Bone mass and strength in older men with type 2 diabetes: The osteoporotic fractures in men study

Moira A. Petit, Misti L. Paudel, Brent C Taylor, Julie M. Hughes, Elsa S. Strotmeyer, Ann V. Schwartz, Jane A. Cauley, Joseph M. Zmuda, Andrew R. Hoffman, Kristine E Ensrud

Research output: Contribution to journalArticlepeer-review

120 Scopus citations


The effects of type 2 diabetes mellitus (T2DM) on bone volumetric density, bone geometry, and estimates of bone strength are not well established. We used peripheral quantitative computed tomography (pQCT) to compare tibial and radial bone volumetric density (vBMD, mg/cm3), total (ToA, mm2) and cortical (CoA, mm2) bone area and estimates of bone compressive and bending strength in a subset (n=1171) of men (≥65 years of age) who participated in the multisite Osteoporotic Fractures in Men (MrOS) study. Analysis of covariance-adjusted bone data for clinic site, age, and limb length (model 1) and further adjusted for body weight (model 2) were used to compare data between participants with (n=190) and without (n=981) T2DM. At both the distal tibia and radius, patients with T2DM had greater bone vBMD (+2% to +4%, model 1, p<.05) and a smaller bone area (ToA -1% to -4%, model 2, p<.05). The higher vBMD compensated for lower bone area, resulting in no differences in estimated compressive bone strength at the distal trabecular bone regions. At the mostly cortical bone midshaft sites of the radius and tibia, men with T2DM had lower ToA (-1% to -3%, p<.05), resulting in lower bone bending strength at both sites after adjusting for body weight (-2% to -5%, p<.05) despite the lack of difference in cortical vBMD at these sites. These data demonstrate that older men with T2DM have bone strength that is low relative to body weight at the cortical-rich midshaft of the radius despite no difference in cortical vBMD.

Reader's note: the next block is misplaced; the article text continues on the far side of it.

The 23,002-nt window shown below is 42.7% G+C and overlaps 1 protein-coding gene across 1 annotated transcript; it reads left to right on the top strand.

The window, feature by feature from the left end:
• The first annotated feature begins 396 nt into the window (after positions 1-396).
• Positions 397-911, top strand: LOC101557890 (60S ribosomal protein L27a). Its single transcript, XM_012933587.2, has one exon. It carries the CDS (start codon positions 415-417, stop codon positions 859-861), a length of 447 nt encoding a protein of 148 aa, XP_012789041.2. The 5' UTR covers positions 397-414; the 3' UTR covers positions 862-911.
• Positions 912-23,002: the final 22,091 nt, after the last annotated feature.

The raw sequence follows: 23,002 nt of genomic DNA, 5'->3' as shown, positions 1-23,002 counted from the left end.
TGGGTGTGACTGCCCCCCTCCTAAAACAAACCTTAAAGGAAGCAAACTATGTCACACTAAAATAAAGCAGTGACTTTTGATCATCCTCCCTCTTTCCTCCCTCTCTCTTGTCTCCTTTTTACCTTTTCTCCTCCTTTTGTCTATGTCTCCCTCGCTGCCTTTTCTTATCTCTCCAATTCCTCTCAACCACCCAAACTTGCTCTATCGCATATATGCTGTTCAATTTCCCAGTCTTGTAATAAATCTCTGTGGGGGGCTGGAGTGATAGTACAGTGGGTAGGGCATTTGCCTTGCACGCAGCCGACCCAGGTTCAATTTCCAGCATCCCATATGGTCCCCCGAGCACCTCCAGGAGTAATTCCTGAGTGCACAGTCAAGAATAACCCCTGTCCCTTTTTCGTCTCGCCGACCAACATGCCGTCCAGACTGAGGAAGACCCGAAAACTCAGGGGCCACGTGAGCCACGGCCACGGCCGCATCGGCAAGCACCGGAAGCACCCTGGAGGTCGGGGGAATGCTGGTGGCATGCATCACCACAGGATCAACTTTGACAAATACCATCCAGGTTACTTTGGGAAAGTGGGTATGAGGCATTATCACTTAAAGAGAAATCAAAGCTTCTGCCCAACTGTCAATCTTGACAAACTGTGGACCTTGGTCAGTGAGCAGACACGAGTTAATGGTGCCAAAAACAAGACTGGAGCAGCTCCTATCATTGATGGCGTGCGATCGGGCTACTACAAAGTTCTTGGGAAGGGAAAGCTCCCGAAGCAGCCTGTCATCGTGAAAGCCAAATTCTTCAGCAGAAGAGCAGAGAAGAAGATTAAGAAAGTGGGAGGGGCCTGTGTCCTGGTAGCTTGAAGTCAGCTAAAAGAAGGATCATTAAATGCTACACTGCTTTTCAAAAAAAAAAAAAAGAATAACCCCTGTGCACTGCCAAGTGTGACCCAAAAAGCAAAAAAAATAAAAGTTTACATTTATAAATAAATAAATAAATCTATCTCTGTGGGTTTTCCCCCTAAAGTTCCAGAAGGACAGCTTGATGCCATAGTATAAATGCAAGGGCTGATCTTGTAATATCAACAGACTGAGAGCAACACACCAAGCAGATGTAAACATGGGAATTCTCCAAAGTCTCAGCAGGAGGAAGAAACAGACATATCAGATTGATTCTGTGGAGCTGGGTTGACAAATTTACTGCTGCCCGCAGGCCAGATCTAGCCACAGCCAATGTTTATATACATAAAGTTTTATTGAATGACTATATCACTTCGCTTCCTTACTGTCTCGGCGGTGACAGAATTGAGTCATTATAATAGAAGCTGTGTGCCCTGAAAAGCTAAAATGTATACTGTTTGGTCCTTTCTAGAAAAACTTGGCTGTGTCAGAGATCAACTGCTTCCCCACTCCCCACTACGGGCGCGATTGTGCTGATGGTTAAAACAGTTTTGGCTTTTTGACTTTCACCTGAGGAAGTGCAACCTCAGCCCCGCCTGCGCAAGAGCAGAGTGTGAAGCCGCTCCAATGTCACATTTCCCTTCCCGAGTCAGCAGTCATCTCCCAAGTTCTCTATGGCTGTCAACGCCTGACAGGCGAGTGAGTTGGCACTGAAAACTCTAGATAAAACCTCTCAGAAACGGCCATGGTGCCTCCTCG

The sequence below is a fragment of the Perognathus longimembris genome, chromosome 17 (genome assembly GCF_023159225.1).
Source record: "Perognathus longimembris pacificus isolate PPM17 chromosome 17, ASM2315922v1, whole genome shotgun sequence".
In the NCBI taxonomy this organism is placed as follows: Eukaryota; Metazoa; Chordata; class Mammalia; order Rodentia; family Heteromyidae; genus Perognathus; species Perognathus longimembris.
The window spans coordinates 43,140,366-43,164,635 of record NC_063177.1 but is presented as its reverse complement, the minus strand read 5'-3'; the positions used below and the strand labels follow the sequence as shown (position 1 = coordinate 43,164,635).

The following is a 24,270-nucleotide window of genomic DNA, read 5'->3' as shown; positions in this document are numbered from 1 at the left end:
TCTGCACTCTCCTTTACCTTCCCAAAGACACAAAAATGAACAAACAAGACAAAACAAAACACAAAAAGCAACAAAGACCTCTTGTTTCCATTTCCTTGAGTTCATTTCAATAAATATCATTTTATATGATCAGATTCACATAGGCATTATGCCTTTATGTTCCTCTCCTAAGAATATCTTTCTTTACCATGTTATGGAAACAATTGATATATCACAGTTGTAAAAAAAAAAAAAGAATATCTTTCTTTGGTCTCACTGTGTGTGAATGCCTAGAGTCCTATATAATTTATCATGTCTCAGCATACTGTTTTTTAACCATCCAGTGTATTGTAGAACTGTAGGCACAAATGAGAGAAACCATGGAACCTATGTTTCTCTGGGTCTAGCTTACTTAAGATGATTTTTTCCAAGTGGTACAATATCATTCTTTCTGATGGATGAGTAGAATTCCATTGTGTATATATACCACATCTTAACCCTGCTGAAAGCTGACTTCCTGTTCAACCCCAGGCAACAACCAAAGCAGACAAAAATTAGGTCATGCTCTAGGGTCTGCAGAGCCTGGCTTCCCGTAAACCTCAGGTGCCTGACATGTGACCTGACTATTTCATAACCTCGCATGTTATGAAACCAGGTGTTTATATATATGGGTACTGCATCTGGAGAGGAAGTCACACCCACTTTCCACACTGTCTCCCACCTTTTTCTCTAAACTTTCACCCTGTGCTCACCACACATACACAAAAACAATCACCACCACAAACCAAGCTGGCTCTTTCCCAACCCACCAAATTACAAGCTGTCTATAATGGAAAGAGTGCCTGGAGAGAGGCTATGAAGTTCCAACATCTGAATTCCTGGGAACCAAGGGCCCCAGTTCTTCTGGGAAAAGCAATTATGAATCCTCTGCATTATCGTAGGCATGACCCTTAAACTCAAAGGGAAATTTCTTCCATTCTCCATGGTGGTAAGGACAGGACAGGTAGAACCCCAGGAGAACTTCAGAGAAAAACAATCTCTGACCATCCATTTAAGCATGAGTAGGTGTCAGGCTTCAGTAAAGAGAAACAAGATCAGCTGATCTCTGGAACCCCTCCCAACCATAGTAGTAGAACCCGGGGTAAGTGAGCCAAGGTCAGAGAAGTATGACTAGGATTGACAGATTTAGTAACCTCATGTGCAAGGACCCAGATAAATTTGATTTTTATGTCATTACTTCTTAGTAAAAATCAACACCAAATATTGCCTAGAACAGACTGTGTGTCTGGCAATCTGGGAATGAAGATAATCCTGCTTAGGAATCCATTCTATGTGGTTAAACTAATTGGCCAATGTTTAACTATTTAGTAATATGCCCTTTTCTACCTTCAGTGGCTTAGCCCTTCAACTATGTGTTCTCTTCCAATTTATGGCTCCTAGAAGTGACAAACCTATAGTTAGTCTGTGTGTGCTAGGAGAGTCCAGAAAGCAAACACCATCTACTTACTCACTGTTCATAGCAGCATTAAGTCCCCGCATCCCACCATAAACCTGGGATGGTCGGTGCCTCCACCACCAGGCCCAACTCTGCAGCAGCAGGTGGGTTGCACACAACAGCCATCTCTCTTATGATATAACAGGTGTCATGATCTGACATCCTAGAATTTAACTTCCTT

Original languageEnglish (US)
Pages (from-to)285-291
Number of pages7
JournalJournal of Bone and Mineral Research
Issue number2
StatePublished - Feb 2010


  • Bone geometry
  • Diabetes mellitus
  • Osteoporosis
  • Peripheral quantitative computed tomography

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